HALEan Pedro Ruiz is now visiting Africa. He sent us his photos and comments on that wonderful continent. But let's let him tell us about it:
Today I attended mass in the Catholic Cathedral in Parakou. People were wearing their best clothes. Thirteen priests celebrated the mass in both English and French, as there were many people coming from neighbouring English speaking Niger. The preacher was the main priest, who acted like a real showman, moving in front of the altar and alleys, warming up the people, who answer hysterically in the way he apparently expected. I can remember his words: I know you came here with more than a thousand franks in your pockets, but let's suppose they are just 1000: how much will you give God? A hundred? Two hundred? Five hundred? Then some children on the first row said: Five hundred! The priest is fast to react, inviting everybody to give at least five hundred, because that is what the children said. There are a choir and an orchestra there, and they sing songs which everybody sings while a man comes along the centre corridor to the desks and leaves the money noisily and with great ceremony. After that a glass of mineral water is auctioned. The orchestra encourages bidding by means of a loud drum roll. Everybody bidding comes along the alley with a bank note in his or her hand high up, under a hot clapping. They reached the amount of 259,725 franks. After that, the main priest summons the three greatest bidders and offers them drink from the glass of water. The remaining water is poured into two pails, which two priests take along the alleys watering the audience. Then the pious society Saint Joseph go along the central alley as far as the altar bearing hens, food, drinks and other things. A women's society does similarly, and also some families and groups do. Then I can see a woman using a cell phone, so I defy the rule not to use it inside the cathedral, and get mine and take some photos. After the mass is over, everybody came into the cathedral yard and a they made a party with music, food and drinks. Also raffles were made.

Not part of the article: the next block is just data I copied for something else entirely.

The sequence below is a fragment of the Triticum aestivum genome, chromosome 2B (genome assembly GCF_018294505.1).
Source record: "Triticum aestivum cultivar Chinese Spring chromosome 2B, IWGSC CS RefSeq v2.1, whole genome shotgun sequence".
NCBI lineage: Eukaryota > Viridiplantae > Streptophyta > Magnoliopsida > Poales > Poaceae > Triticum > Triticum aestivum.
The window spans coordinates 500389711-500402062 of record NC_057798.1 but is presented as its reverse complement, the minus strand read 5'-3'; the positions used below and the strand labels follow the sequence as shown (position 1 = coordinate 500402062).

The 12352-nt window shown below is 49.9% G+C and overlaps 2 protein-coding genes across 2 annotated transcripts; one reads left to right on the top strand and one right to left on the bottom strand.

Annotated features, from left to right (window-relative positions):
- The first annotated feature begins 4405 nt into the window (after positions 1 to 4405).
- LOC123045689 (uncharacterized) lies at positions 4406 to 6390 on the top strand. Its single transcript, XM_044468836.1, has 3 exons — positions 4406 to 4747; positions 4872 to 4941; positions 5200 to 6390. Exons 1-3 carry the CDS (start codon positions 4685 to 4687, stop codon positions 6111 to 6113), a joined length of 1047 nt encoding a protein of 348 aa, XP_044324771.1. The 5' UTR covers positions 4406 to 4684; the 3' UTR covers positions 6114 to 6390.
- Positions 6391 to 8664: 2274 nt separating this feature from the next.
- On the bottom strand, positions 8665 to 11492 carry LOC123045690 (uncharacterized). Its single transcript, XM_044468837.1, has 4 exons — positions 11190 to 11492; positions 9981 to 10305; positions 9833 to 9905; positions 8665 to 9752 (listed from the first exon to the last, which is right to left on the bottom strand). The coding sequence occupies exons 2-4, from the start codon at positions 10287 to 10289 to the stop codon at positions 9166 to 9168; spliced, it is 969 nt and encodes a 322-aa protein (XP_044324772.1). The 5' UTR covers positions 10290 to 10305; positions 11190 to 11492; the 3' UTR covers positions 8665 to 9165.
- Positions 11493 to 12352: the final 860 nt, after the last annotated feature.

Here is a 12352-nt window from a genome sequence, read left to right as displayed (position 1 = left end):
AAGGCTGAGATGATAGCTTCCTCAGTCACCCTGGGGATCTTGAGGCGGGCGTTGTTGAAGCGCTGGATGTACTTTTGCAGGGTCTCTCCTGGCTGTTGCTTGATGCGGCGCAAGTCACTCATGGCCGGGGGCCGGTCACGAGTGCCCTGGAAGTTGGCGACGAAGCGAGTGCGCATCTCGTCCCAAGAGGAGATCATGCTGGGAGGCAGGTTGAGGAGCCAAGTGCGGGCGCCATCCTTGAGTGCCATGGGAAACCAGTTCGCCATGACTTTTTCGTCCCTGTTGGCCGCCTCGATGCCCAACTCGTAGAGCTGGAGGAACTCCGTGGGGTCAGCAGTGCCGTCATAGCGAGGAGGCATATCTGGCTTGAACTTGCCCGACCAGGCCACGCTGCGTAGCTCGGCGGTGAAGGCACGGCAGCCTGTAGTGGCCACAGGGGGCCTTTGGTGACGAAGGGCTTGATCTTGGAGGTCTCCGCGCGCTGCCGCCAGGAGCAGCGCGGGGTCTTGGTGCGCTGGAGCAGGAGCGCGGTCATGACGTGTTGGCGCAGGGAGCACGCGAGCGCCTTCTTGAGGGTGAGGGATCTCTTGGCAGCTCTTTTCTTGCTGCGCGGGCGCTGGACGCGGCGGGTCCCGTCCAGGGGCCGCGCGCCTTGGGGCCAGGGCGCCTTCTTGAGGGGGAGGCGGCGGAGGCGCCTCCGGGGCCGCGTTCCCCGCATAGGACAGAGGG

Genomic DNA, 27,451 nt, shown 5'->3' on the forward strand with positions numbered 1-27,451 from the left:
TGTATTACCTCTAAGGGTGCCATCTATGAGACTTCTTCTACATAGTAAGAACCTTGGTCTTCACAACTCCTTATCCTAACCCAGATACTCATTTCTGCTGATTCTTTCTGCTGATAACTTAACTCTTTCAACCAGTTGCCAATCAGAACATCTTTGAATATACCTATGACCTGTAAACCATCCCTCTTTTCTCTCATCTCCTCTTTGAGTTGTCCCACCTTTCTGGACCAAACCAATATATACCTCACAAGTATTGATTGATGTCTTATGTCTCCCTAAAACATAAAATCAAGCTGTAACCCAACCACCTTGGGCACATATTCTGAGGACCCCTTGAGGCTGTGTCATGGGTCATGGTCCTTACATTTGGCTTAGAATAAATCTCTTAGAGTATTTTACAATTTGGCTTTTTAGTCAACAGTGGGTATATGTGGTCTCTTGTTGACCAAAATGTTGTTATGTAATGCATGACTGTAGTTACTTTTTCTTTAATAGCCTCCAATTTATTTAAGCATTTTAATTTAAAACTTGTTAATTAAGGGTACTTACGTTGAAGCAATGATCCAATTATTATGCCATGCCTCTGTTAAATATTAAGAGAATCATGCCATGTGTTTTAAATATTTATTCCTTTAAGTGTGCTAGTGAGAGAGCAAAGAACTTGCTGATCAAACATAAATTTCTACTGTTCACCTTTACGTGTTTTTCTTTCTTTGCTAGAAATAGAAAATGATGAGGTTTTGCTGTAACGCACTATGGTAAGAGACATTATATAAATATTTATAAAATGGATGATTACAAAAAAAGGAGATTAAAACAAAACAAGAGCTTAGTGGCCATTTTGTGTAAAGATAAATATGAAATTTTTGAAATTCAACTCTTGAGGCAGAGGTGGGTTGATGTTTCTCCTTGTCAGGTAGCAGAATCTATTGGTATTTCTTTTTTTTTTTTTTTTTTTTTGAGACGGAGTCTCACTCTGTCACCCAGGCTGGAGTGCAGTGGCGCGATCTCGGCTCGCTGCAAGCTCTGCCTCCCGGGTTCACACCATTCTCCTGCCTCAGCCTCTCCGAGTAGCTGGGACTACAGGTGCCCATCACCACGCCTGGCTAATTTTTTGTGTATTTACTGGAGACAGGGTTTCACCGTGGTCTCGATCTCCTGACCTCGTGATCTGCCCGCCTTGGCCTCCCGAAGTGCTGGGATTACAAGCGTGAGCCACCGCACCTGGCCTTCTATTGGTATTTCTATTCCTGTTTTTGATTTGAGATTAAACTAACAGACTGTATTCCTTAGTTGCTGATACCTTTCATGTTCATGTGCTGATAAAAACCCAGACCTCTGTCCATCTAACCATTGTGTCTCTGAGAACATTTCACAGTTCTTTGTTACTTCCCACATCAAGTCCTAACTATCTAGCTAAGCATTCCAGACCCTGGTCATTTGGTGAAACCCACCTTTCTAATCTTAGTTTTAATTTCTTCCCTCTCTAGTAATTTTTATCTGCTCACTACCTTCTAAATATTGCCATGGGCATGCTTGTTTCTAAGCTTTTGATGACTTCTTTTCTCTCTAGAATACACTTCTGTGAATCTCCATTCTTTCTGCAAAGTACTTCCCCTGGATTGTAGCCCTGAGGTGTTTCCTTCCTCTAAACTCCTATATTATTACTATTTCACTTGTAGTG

I come to the Togo border. This picture on Africa is the only one I am allowed to take at the border. Policemen also tell me that my multiple visa, which I bought in Benin to go into and from Togo, is not valid in their country, so I must buy a new visa there. The man next to me whispered That money you paid is not for the State, but for those policemen's pockets. I also realised that many voyagers have no identification cards, but they give money to the policemen to be allowed in and out of the country. Collective taxis go through the border without any formalities, and when they arrive at the first Togo town they sell their clients to local taxis so that they get to the destination they arranged in Benin.